Education And Debate

Mind the gap: the extent of the NHS nursing shortage

BMJ 2002; 325 doi: https://doi.org/10.1136/bmj.325.7363.538 (Published 07 September 2002) Cite this as: BMJ 2002;325:538
  1. Belinda Finlayson, research officer (Bfinlayson@kehf.org.uk),
  2. Jennifer Dixon, director,
  3. Sandra Meadows, visiting fellow,
  4. George Blair, adviser on workforce issues
  1. Health Care Policy Programme, King's Fund, London W1G 0AN
  1. Correspondence to: B Finlayson
  • Accepted 1 May 2002

The NHS is struggling to recruit and retain nursing and midwifery staff in a time of high turnover rates and low morale. The problems are most acute in inner cities and teaching trusts. The government is tackling the crisis, but the reasons behind the staffing shortages are complex

The government has a mission to “modernise” Britain's NHS. Success will depend on NHS staff—in particular, whether their numbers can be boosted, whether staff can change how they work, and whether they can be motivated to “go the extra mile” for the NHS. Yet the service is struggling to attract and retain staff in crucial areas, particularly in nursing and midwifery. Here we assess the extent of recruitment and retention problems in nursing in England, comparing acute NHS trusts in London with those in other cities. In another article in this same issue we examine the government's initiatives for tackling these problems.1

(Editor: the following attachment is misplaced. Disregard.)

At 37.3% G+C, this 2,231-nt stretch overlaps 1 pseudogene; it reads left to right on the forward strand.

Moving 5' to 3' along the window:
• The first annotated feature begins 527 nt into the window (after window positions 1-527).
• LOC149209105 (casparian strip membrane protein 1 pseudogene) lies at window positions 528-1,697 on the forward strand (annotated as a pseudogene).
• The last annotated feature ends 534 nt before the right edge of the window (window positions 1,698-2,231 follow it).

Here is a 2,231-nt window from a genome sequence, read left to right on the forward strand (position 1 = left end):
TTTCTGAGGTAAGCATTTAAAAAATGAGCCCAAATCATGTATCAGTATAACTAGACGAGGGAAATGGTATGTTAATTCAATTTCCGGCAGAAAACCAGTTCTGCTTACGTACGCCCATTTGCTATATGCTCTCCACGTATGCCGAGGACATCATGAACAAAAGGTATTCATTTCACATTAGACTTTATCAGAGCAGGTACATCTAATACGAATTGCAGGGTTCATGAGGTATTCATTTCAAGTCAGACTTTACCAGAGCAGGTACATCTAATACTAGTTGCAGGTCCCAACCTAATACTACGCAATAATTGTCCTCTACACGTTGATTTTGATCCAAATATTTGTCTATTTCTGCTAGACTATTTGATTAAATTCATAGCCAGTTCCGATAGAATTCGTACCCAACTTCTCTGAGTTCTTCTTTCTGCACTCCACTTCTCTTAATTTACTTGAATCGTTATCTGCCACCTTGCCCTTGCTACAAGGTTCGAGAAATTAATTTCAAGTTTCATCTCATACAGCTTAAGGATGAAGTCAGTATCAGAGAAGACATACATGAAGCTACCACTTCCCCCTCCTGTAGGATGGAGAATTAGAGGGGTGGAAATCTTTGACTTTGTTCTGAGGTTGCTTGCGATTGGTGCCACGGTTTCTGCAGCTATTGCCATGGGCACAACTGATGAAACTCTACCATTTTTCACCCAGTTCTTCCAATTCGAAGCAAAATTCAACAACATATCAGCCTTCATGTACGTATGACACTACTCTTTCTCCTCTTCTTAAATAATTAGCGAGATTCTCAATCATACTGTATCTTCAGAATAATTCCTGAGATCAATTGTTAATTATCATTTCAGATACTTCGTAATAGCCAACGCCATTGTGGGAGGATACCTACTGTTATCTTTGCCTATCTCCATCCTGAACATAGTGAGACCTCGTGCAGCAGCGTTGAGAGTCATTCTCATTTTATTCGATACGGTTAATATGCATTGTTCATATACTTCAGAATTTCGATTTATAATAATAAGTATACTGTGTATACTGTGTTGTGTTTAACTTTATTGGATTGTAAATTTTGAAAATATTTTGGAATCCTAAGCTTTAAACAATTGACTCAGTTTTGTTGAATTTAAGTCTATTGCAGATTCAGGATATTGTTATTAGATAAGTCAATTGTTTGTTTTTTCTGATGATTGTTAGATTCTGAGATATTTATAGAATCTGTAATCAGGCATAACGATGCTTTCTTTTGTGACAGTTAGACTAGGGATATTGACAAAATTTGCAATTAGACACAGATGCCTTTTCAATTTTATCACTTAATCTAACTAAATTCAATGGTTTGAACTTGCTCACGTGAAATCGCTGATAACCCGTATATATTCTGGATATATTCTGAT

Summary points

  • The NHS has serious problems in recruiting and retaining nursing and midwifery staff

  • The underlying causes of these problems include pay, the changing nature of jobs, how valued the staff feel, and other employment opportunities

  • The crisis is most acute in inner cities and teaching trusts, particularly in London, where some turnover rates range from 11% to 38%

  • High turnover results in higher costs and lower morale and may affect patient care

  • The government is tackling the crisis but change is slow and the problems are complex

  • Why 34% of new graduate nurses are not registering to practise needs further study

Numbers and trends in nursing and midwifery

The nursing and midwifery workforce comprises two broad groups of staff working in the NHS. The first group comprises registered nurses and registered midwives, who have a diploma or degree and who have registered with the Nursing and Midwifery Council (before 1 April 2002, the UK Central Council …

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